Figuring out the return on investment with soil health tends to be complicated.
Nebraska farmer Keith Berns owns a cover crop seed business and travels as a speaker. He says his message is called “Soil health makes sense, but does it make dollars?”
“And the whole crux of it is it doesn’t really matter how good it does for the environment, how good it does for your neighbors. If you can’t make money doing it, then it’s not going to be something that’s sustainable for the long run.”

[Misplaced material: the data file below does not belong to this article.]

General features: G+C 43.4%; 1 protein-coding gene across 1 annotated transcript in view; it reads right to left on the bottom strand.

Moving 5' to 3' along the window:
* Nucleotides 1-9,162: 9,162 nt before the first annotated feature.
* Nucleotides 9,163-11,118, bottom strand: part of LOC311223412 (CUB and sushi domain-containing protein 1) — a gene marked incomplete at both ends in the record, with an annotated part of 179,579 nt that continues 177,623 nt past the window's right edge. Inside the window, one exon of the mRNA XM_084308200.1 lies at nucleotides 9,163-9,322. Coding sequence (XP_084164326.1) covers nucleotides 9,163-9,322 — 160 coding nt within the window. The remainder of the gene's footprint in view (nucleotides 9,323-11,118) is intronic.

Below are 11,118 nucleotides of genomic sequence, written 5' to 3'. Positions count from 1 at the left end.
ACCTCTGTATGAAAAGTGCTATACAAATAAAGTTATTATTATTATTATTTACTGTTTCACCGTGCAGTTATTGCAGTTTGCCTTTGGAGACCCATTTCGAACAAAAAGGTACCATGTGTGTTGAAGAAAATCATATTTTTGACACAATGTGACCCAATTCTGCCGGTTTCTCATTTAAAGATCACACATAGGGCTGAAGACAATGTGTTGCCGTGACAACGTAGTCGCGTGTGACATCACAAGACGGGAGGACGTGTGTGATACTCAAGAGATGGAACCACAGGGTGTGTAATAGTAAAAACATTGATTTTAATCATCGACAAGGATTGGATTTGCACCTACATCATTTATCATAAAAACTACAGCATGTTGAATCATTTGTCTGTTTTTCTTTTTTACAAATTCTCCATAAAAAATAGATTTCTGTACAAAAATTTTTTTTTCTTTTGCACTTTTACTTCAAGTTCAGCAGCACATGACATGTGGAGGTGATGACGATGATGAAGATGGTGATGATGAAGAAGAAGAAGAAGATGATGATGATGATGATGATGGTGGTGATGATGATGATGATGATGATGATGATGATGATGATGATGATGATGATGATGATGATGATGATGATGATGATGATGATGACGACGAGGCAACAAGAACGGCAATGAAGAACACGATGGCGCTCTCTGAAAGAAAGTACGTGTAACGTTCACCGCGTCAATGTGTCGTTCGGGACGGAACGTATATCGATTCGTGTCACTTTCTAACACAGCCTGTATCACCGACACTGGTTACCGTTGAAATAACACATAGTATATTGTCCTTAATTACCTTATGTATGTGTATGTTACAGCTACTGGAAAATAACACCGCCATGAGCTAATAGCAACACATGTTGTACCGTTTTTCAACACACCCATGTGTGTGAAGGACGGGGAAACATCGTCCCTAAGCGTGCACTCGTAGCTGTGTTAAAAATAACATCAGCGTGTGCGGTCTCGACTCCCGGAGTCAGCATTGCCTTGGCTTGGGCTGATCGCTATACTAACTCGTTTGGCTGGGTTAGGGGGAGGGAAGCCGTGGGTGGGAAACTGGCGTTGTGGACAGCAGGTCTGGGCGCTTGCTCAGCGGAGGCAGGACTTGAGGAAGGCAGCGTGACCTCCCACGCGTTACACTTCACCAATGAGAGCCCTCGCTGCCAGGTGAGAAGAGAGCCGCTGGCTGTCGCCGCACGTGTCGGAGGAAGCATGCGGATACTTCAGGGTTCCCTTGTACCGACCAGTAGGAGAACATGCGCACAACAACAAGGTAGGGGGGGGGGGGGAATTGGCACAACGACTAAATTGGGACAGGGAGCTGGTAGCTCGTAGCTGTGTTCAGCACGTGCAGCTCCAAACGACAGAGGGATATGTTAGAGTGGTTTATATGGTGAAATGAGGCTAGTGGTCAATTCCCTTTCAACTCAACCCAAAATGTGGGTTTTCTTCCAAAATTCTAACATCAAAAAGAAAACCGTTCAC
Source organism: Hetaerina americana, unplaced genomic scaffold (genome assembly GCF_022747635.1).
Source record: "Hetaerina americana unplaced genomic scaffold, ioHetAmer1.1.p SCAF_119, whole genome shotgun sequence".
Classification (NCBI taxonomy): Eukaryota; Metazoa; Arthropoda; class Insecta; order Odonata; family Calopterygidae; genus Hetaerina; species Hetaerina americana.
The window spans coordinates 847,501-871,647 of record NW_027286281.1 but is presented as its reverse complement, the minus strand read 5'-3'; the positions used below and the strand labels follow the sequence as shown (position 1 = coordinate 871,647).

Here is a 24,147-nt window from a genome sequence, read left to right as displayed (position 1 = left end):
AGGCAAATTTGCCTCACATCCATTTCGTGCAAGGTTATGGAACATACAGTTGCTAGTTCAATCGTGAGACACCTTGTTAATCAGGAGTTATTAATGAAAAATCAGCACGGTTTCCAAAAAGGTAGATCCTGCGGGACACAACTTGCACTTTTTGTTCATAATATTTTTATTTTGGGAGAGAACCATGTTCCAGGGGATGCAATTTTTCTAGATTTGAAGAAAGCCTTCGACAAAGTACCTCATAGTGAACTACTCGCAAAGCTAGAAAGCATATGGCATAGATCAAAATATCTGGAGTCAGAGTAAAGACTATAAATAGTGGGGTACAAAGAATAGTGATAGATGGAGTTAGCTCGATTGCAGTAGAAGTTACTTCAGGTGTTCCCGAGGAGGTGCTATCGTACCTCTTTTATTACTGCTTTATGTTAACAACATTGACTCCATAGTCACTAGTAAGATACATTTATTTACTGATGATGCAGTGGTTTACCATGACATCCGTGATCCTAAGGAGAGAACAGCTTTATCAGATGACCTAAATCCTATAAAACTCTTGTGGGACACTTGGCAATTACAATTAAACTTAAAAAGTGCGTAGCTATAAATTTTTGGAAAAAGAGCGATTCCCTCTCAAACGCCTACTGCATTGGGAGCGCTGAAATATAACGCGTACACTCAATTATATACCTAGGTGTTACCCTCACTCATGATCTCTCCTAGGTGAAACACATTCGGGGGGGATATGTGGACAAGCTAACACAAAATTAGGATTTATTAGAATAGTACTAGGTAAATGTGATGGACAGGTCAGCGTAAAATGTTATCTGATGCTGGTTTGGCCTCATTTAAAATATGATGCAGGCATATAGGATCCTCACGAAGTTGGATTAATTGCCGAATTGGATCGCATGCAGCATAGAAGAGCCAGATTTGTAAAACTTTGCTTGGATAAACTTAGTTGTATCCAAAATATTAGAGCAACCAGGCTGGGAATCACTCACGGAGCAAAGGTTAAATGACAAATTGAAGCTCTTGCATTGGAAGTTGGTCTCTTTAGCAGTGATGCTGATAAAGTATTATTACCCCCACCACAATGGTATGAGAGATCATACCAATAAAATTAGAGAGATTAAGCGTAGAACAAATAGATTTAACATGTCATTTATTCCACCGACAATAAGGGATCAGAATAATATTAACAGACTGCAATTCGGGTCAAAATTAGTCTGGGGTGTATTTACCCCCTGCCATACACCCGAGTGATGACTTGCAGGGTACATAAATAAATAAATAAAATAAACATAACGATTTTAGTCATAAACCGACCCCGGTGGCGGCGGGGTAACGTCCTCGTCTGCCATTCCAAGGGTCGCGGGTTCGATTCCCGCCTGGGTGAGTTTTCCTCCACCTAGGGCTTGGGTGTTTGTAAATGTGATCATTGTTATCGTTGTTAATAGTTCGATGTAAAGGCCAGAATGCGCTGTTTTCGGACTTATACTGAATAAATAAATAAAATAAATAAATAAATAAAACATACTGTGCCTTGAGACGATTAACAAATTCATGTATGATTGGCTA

He tells Brownfield no-till practices, cover crops, and integrating small grains to diversify crop rotation are three soil health practices he focuses on when doing a financial analysis.